Dress up a simple Tapioca Pudding by adding a sugar Brûlée topping for a festive occasion.
The simple deliciousness of Tapioca pudding is often accompanied by a pinch of nostalgia, as it was served in most American homes in the 1940s, ’50s and ’60s to eager baby-boomers. To me, the vanilla custard taste with that little extra bit of “chew” from the soft tapioca pearls creates a comfort food dessert sensation in my mouth. So why mess with this time-honored classic pudding and create Tapioca Pudding Brûlée?
Why Tapioca Pudding Brûlée?
Tapioca Pudding Brûlée isn’t really messing with tapioca pudding at all. It’s just adding a new fun topping variation, like adding a fancy accessory to dress up your daytime outfit for a night out. Dressing up tapioca pudding with a brûlée topping is no different from adding some fresh berries, whipped cream, or even a cinnamon stick to your finished pudding.
What’s great about a brûlée topping is that it pairs beautifully with that creamy-smooth vanilla custard texture in Tapioca pudding, really allowing that Creme Brûlée flavor to shine!
Truth be told, you can make this with any tapioca pudding recipe, whether from scratch or with instant pudding mixes you find at your local grocer. Here, I’ll walk you through how I make my homemade tapioca pudding from scratch and turn it into Tapioca Pudding Brûlée.
How to make Tapioca Pudding Brûlée
Soak tapioca pearls overnight in milk to soften. Then add an a vanilla bean or vanilla paste, and set the pot to boil over medium-high heat stirring constantly so the milk doesn’t scorch. The Tapioca (which is made of ground starchy Arrowroots) will release its starches that thicken the milk. Turn the heat off and prepare the eggs and sugar.
Whisk egg yolks and sugar together until smooth. Now we’ll “temper” this mixture. Ladle some of the hot milk mixture into the egg mixture while whisking constantly. Tempering the eggs helps keep them from cooking into clumps when added to the hot milk. When the mixture is smooth, slowly pour it back into the main pot of milk while whisking constantly.
Turn the heat back on and whisk until the mixture thickens significantly, but do not let it boil. This should only take a couple minutes. It should be thick enough that the tapioca pearls aren’t sinking to the bottom anymore, but are held in place by the thick custard.
Pour the pudding into your serving dish or dishes. Here you can see the pearls suspended in the custard. Perfect consistency!
What does Brûlée Mean?
Brûlée simply means burnt in French; which then conjures up all kinds of nasty memories of eating burnt food. However, Tapioca Pudding brûlée is not bitter at all! The heat from your oven broiler (or a hand-held torch) melts and caramelized a layer of sugar sprinkled over the pudding, creating a lovely ‘crust’ with which you must ‘break’ to get through to the creamy underlayer. Oooh I just love it!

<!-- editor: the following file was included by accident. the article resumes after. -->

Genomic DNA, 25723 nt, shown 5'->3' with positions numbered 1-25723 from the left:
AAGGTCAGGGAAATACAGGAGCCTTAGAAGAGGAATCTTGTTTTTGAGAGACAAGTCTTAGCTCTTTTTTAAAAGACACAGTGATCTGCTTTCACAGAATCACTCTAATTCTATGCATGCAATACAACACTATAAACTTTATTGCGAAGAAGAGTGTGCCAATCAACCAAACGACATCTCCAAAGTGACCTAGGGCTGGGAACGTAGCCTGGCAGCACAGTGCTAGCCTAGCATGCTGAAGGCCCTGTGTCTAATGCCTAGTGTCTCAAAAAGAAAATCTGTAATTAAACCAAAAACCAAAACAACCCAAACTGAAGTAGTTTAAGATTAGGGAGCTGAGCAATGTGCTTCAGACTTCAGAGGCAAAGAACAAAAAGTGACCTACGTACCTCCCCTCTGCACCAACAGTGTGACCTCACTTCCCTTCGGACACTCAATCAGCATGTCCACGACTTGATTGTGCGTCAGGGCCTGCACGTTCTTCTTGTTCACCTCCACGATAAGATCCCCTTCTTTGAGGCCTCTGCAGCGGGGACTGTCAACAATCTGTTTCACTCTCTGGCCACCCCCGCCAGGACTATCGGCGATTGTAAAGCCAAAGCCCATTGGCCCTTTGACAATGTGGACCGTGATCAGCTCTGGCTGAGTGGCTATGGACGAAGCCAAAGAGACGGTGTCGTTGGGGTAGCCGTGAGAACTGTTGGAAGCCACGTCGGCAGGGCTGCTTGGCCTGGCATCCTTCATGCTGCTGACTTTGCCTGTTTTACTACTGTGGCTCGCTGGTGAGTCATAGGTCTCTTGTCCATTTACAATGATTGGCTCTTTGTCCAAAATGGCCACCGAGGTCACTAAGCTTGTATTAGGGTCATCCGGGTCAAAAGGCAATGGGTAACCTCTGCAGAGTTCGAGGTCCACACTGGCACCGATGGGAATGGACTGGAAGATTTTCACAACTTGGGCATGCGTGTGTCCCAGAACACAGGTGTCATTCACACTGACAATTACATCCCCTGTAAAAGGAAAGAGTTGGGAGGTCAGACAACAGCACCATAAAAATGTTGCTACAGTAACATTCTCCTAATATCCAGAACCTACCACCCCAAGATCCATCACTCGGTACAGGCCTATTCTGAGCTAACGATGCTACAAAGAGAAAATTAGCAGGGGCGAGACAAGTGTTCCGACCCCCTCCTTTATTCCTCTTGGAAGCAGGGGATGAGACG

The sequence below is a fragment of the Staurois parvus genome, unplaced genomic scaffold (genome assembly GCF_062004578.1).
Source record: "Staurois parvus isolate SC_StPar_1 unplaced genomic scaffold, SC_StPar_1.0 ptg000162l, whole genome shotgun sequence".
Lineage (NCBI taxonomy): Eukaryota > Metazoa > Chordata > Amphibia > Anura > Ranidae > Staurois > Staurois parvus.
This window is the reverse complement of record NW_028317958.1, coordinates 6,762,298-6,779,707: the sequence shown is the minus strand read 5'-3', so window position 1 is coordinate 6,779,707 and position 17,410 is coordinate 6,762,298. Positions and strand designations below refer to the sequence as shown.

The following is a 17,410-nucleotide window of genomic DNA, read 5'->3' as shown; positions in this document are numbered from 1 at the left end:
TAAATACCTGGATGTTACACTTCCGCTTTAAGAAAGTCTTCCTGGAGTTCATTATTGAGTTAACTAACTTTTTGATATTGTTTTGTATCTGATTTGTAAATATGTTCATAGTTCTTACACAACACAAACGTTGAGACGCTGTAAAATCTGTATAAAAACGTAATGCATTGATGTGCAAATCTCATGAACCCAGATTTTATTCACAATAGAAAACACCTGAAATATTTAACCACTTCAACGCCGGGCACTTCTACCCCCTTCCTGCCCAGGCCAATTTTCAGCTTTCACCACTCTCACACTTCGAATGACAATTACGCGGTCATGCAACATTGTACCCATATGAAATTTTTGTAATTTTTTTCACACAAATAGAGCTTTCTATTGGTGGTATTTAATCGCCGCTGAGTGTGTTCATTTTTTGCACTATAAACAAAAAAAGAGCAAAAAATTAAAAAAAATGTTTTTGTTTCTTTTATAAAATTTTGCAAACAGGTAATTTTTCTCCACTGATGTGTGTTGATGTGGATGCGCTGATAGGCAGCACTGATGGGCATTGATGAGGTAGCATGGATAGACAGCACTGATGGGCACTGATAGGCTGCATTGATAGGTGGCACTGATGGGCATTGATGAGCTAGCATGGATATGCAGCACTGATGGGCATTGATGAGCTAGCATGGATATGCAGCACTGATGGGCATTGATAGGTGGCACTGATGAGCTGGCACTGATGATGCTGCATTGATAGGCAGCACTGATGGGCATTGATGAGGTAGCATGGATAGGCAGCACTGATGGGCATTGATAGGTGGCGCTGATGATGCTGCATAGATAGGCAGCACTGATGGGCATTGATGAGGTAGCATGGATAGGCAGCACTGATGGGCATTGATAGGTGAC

The brûlée on the Tapioca Pudding Brûlée elevates the humble tapioca pudding to something extraordinary, beautiful, and fancy that you can serve your guests for any special occasion or holiday. The flavors meld together perfectly while the brûlée adds a lovely additional textural component to the chewy tapioca pearls. I hope you give this idea a try and please leave me feedback down below. Thank you so much for leaving a recipe rating as well. Enjoy!Print
Make your simple old fashioned tapioca pudding fancy for a special holiday meal by adding a Brûlée topping!
- 1/2 cup +1 tablespoon medium pearl tapioca
- 3 cups whole milk
- 2 teaspoons vanilla bean paste
- 2 eggs
- 1/2 cup sugar
- 1/4 tsp salt
- 1/3 cup turbinado sugar
1. Place tapioca pearls and milk in a container with a lid. Set in the fridge overnight to soften the pearls and help them release their starch.
2. Pour pearls and milk into a stockpot or large-sized Dutch oven set to medium-high heat. Add vanilla bean paste. Bring the mixture to a gentle boil stirring frequently, until the tapioca pearls are completely translucent with no white remaining in their centers (about 5-10 minutes). The milk should start to thicken also.
3. Crack eggs into a mixing bowl and whisk together with the sugar until smooth. Pour a ladle-full of hot milk/tapioca mixture into the egg mixture while whisking the eggs constantly. This will help “temper” the eggs so they don’t get clumpy when added to the hot pudding.
4. Stir the egg mixture into the pudding. Cook for 2-5 minutes, stirring constantly until the pudding becomes thick and will cling to the back of a spoon. It does not need to come to a boil again. Remove from heat and pour into an oven-safe serving dish.
5. Set your broiler to high and move an oven rack to the second from top position. Sprinkle the turbinado sugar as evenly as possible over the entire surface of the pudding. Place it under the broiler to melt and brown the sugar over the entire surface of the pudding, about 3-5 minutes. Check it frequently to ensure it doesn’t burn and to move it around if necessary. Remove from heat and serve either warm or cool with fresh fruit.
If you are substituting liquid vanilla, do not add it in step 2. Instead, stir the vanilla in after removing the pudding from heat in step 4.
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